Scandi Six: Top Songs of Eurovision 2014

I wasn’t expecting to become so captivated with Eurovision. I’d occasionally seen Eurovision on television growing up but only at the semi-finals on Tuesday did I become a true convert. I might even consider chasing the competition around Europe in future. Seriously. I had the time of my life! We danced with Azerbaijanis, Swedes and Icelanders, we critiqued the vast array of dulcet voices and screeching cries, appraised outfits (not just of the performers), waved our flags and drank way too much champagne. It was a blast!

It’s an exciting time for Copenhagen as it hosts the annual Eurovision contest and thousands of fans descend upon Denmark’s capital for the week-long celebration of camp music, visual spectacles and avant-garde dance moves (I insist the dance moves ARE avant-garde!).

I discovered that there’s an extraordinary number of Australians that made a pilgrimage to Eurovision mecca, including avid fan Nick Sowden. He stood in front of us in the line, wearing a gorgeous aquamarine sequin shawl from Sportsgirl. In this oh-so small world that we live in, my companion Margaux quickly realised that she knew him from school. Nick happens to regularly host one of Australia’s largest Eurovision parties and is a self-proclaimed expert on the competition. Nick explained to me, a Eurovision newbie, this crucial piece of information:

Thirty-one countries compete in the semi-finals, but only twenty countries go through to compete in the final, along with ‘The Big Five’ (the five main sponsoring nations) plus Denmark as the host.

He then provided us with an entertaining run-down of the acts as we stood in line for the show. Each year, Nick makes a list of six best songs of each semi-final and the three best songs from the automatic qualifiers of the big five and host country. His observations were too good to keep to ourselves. Here’s what we learnt from Nick about the contestants this year:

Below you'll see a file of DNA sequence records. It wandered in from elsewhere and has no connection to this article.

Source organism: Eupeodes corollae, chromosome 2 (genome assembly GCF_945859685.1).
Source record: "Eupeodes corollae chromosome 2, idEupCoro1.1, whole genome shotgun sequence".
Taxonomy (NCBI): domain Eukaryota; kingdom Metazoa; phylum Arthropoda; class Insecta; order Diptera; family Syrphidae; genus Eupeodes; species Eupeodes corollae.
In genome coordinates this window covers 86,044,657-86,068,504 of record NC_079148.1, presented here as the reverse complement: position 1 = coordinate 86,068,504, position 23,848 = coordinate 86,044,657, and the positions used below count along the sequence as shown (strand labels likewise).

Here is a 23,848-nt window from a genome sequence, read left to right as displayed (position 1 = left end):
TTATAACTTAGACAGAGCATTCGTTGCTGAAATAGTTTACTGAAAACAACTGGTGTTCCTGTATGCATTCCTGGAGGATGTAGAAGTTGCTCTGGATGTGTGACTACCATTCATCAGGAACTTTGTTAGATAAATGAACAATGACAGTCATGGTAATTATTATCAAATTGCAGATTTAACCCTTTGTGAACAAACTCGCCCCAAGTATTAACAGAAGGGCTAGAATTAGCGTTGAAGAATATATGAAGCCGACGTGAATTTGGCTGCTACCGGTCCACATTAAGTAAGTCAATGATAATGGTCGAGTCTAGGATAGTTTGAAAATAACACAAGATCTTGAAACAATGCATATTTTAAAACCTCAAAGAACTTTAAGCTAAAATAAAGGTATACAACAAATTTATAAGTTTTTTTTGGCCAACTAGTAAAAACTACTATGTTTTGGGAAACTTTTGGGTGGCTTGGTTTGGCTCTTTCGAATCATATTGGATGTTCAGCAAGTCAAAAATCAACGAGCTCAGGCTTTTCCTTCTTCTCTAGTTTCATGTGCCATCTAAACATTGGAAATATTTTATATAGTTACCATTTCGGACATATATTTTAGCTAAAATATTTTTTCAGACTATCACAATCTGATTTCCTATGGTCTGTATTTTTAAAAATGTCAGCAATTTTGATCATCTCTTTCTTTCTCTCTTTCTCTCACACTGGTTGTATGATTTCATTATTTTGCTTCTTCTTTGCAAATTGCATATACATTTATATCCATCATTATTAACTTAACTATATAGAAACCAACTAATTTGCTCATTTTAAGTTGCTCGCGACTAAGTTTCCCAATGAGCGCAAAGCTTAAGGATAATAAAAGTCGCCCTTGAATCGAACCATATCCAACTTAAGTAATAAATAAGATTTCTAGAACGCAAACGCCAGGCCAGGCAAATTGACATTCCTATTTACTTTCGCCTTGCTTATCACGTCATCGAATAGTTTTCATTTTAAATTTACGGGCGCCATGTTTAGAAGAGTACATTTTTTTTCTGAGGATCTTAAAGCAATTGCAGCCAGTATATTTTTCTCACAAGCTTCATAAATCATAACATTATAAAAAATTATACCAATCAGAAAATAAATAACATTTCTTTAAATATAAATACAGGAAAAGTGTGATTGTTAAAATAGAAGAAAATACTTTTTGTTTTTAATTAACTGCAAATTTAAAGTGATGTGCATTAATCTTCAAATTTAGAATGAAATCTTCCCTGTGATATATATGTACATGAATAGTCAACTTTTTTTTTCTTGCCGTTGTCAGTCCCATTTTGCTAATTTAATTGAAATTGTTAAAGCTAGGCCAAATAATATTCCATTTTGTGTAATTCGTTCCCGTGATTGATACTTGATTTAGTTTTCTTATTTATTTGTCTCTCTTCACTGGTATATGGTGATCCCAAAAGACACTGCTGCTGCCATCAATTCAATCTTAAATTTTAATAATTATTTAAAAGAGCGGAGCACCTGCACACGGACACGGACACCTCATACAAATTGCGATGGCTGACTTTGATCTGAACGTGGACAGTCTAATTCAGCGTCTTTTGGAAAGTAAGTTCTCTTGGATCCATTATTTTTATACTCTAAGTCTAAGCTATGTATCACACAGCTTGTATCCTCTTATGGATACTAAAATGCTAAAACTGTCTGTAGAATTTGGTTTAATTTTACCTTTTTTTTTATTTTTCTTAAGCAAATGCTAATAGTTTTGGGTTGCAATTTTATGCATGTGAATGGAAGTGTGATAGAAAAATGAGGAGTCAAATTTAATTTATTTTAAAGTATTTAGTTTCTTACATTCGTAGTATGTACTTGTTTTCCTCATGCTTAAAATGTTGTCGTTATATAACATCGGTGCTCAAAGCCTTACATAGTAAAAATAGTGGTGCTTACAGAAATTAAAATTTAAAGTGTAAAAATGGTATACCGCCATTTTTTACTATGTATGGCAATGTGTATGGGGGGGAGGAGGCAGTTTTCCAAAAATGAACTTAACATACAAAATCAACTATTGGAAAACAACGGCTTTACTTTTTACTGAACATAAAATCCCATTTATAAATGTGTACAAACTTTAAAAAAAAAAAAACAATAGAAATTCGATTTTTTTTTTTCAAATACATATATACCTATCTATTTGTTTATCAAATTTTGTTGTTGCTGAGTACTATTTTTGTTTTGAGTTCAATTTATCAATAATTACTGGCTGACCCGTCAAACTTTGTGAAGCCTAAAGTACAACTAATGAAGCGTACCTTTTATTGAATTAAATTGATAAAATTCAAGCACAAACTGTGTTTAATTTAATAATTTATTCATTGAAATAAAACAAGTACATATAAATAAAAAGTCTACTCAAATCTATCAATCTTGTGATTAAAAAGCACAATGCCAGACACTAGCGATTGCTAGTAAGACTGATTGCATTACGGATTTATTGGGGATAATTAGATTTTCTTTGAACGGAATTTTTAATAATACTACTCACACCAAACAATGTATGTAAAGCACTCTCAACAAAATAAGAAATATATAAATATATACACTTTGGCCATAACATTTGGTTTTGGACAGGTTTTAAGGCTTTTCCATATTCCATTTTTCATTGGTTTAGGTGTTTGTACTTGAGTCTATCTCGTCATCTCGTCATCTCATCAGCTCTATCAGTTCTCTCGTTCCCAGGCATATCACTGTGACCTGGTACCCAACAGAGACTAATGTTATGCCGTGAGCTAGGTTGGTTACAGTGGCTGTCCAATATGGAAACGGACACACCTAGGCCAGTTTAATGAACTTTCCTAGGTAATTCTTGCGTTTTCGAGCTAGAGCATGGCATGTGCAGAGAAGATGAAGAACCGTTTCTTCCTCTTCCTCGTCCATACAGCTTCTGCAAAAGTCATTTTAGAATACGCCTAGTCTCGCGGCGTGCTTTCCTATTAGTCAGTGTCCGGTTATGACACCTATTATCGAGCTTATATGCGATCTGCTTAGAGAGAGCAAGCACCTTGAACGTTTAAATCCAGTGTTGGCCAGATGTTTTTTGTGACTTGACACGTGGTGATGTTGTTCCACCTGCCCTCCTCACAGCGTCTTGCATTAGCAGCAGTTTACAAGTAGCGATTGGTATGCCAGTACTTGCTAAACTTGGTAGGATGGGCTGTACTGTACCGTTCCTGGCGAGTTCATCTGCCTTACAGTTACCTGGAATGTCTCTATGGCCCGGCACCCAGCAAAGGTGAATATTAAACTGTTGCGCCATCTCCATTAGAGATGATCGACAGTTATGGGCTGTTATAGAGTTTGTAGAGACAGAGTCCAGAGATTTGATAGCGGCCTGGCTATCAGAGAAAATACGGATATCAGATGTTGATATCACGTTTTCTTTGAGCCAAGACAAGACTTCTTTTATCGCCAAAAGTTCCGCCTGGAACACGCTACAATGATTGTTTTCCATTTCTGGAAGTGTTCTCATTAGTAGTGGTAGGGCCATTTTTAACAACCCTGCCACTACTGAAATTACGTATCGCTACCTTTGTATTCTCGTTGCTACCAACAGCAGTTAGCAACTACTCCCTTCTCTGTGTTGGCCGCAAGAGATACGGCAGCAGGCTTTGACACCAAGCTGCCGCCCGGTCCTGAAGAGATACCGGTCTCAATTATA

Semi-Final 1

1a copyArmenia

This is the favourite of this year’s contest and for good reason! It starts off slow and brooding but moves into a electrifying chorus. It’s modern, it’s moody and it just might win…

2a copySweden

Sanna Nielsen had tried out seven times for Eurovision before finally getting into the contest this year. A schlager icon, she gifts us a song from songwriting legend Frederik Kempe that is expected to be well-received in Copenhagen. The performance is the complete package of dramatic lighting, intense wind machines and poor grammar, a Eurovision trifecta! Sanna sings the heck out of “Undo” and will surely be a favourite amongst tried-and-true Eurovision fans.

3a copyThe Netherlands

After making the final last year for the first time since 2004, the Dutch have sent another nationally well known act to Eurovision. The Common Linnets made up of Ilse de Lange and Waylon bring with them a Nashville inspired tune that may surprise many. It’s a nice comedown from some of the more intense entries of this year’s Eurovision and can hopefully ensure another year in the final for the Dutch.

4a copyLatvia

Initially I wasn’t a fan of Aarzemnieki and their song “Cake to Bake” but its grown on me like a yeast dough rising in the heat and now I can’t get away from their infectious tune. Not sure about it qualifying but a fun little ditty nonetheless with lyrics about unicorns and apple trees. Who can say no to cake?

5a copyHungary

One of the more commercial and modern songs of the contest, András Kállay-Saunders gives it all in his song “Running”. It’s emotional and has a good beat. If he can perform it well it may give Hungary their best chance of a win yet!

6a copyUkraine

This year Ukraine is represented by Mariya Yaremchuk and her song “Tick Tock,” which she has already presented in three different versions! The final version comes to us via Swedish songwriters; Mariya has since been rising fast with the bookmakers. Its Eurovision by numbers: has a whistle, has drums, is catchy and she’s quite attractive (or so I’m told).

Semi-Final 2

1a copyAustria